I don’t mind that, but he wants to cook every night and I like eating out. Also, he seemed disturbed that I’d be getting up at 8 AM every day. I hope he’s not going to be difficult; I know how compulsive writers can be.

Because Crad hasn’t worked in years, I’m not sure he understands the responsibilities of a job. Probably we’ll get along fine, but it’s always hard for two people to live together. Teresa and I have always managed, but we’re both pretty flexible.

This morning I read the papers early and then went over to my parents’, where I sat out in the sun and graded about 45 paragraphs. It’s dreary work, but I don’t mind it all that much. It does give me a feeling of accomplishment every weekend when I finish marking another batch.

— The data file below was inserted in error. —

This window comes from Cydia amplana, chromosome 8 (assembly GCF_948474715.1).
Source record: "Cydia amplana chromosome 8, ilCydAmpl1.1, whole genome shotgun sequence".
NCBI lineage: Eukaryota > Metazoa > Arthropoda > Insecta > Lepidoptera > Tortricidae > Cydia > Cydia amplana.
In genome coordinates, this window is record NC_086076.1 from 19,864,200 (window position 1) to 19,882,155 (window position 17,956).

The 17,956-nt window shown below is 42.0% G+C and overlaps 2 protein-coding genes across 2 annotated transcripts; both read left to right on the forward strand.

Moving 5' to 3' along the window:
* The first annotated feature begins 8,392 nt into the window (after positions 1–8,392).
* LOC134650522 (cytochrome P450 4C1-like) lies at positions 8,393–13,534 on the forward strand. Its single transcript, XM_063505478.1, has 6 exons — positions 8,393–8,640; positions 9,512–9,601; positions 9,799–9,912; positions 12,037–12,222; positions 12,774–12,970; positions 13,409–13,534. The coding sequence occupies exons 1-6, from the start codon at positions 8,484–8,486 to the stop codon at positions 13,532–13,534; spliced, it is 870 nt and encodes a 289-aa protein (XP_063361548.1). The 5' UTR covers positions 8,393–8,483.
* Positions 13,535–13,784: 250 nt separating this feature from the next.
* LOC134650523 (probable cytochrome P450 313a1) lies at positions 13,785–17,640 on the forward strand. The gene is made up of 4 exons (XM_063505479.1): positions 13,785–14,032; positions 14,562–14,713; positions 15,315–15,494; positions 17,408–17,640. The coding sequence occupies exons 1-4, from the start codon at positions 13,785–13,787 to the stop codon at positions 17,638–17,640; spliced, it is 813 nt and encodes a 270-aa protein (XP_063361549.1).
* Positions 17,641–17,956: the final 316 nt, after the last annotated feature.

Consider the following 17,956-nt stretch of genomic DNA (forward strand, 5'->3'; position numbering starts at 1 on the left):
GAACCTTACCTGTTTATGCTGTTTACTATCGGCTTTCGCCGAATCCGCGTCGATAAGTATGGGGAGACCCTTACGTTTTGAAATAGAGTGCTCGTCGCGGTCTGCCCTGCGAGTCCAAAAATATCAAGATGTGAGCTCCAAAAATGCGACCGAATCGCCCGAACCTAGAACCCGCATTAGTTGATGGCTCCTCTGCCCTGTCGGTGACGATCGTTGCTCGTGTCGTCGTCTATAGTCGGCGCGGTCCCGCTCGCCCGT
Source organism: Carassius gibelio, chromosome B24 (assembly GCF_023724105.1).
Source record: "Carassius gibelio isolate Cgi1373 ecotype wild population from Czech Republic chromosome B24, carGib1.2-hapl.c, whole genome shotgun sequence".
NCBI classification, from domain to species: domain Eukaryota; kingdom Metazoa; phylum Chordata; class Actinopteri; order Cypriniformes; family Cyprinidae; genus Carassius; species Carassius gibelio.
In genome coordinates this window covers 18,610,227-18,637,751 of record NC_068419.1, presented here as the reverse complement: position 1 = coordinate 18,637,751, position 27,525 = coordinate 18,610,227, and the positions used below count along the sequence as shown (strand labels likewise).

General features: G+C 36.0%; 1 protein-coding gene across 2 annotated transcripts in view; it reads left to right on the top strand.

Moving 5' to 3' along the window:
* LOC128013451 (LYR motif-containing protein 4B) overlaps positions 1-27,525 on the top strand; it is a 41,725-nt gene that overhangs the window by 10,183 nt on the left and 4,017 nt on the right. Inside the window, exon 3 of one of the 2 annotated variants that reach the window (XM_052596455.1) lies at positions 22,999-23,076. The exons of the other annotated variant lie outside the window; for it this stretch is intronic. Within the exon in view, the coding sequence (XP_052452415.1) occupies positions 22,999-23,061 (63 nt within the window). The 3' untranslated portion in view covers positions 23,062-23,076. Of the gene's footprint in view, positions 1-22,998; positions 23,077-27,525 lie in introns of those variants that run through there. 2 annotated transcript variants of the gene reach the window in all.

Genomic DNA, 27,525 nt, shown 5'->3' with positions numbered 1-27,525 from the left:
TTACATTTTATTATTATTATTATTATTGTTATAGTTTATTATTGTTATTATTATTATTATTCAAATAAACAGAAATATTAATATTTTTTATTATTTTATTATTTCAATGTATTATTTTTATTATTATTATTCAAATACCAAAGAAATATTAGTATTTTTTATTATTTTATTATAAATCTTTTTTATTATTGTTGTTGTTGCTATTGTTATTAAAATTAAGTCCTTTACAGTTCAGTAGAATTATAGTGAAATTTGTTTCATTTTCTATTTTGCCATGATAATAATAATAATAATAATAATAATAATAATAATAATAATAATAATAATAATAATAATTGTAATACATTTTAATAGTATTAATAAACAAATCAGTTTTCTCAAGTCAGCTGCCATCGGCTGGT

I exercised a little and shopped at Publix and then called Josh, who felt he and Scarlatina Lust (Judy) didn’t have much to say to one another. She’s definitely bright, talented and creative, but Josh has a hard time relating to her. She asked about me and said, “I know all about Richie Grayson.”

It’s just a year since I first taught the spring class at BCC; by now I feel like an old-timer. They’ve posted the notice about the English Department vacancies, but I will not apply for the job.

I want to go somewhere else; I feel it would be good to be away from, and less dependent upon, my parents. Very likely, on my own I shall fall flat on my face – but until I try, I won’t really know.

Little by little, my fears about surviving are going away. In the past two years I’ve been forced to grow up quickly.

Tuesday, January 26, 1982

8 PM. Well, if I haven’t killed Crad Kilodney so far, I guess things are okay. He’s driving me crazy, though.